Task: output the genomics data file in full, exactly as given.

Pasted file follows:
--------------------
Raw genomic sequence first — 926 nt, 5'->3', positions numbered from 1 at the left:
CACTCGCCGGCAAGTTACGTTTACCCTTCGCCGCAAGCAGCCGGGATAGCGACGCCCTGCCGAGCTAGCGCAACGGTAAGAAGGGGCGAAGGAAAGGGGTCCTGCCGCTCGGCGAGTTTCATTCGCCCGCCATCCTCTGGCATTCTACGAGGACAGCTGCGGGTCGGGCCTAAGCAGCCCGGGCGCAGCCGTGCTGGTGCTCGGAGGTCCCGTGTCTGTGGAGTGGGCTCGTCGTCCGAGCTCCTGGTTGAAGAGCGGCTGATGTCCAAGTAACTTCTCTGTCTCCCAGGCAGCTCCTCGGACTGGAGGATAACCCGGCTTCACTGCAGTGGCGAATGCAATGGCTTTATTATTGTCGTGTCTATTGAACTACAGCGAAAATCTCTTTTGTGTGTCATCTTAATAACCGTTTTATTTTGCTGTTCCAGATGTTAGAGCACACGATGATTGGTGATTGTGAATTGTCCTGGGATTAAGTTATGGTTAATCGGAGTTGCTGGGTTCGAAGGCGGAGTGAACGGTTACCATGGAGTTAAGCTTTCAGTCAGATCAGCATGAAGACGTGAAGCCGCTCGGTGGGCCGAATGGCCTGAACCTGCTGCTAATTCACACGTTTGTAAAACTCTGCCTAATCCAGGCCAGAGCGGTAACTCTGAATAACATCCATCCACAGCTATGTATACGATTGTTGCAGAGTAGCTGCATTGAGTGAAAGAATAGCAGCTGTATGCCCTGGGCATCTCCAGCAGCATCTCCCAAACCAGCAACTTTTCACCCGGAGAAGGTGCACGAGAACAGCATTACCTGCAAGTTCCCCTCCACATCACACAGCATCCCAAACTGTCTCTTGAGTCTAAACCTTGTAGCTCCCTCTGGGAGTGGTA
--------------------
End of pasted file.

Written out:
Raw genomic sequence first — 926 nt, 5'->3', positions numbered from 1 at the left:
CACTCGCCGGCAAGTTACGTTTACCCTTCGCCGCAAGCAGCCGGGATAGCGACGCCCTGCCGAGCTAGCGCAACGGTAAGAAGGGGCGAAGGAAAGGGGTCCTGCCGCTCGGCGAGTTTCATTCGCCCGCCATCCTCTGGCATTCTACGAGGACAGCTGCGGGTCGGGCCTAAGCAGCCCGGGCGCAGCCGTGCTGGTGCTCGGAGGTCCCGTGTCTGTGGAGTGGGCTCGTCGTCCGAGCTCCTGGTTGAAGAGCGGCTGATGTCCAAGTAACTTCTCTGTCTCCCAGGCAGCTCCTCGGACTGGAGGATAACCCGGCTTCACTGCAGTGGCGAATGCAATGGCTTTATTATTGTCGTGTCTATTGAACTACAGCGAAAATCTCTTTTGTGTGTCATCTTAATAACCGTTTTATTTTGCTGTTCCAGATGTTAGAGCACACGATGATTGGTGATTGTGAATTGTCCTGGGATTAAGTTATGGTTAATCGGAGTTGCTGGGTTCGAAGGCGGAGTGAACGGTTACCATGGAGTTAAGCTTTCAGTCAGATCAGCATGAAGACGTGAAGCCGCTCGGTGGGCCGAATGGCCTGAACCTGCTGCTAATTCACACGTTTGTAAAACTCTGCCTAATCCAGGCCAGAGCGGTAACTCTGAATAACATCCATCCACAGCTATGTATACGATTGTTGCAGAGTAGCTGCATTGAGTGAAAGAATAGCAGCTGTATGCCCTGGGCATCTCCAGCAGCATCTCCCAAACCAGCAACTTTTCACCCGGAGAAGGTGCACGAGAACAGCATTACCTGCAAGTTCCCCTCCACATCACACAGCATCCCAAACTGTCTCTTGAGTCTAAACCTTGTAGCTCCCTCTGGGAGTGGTA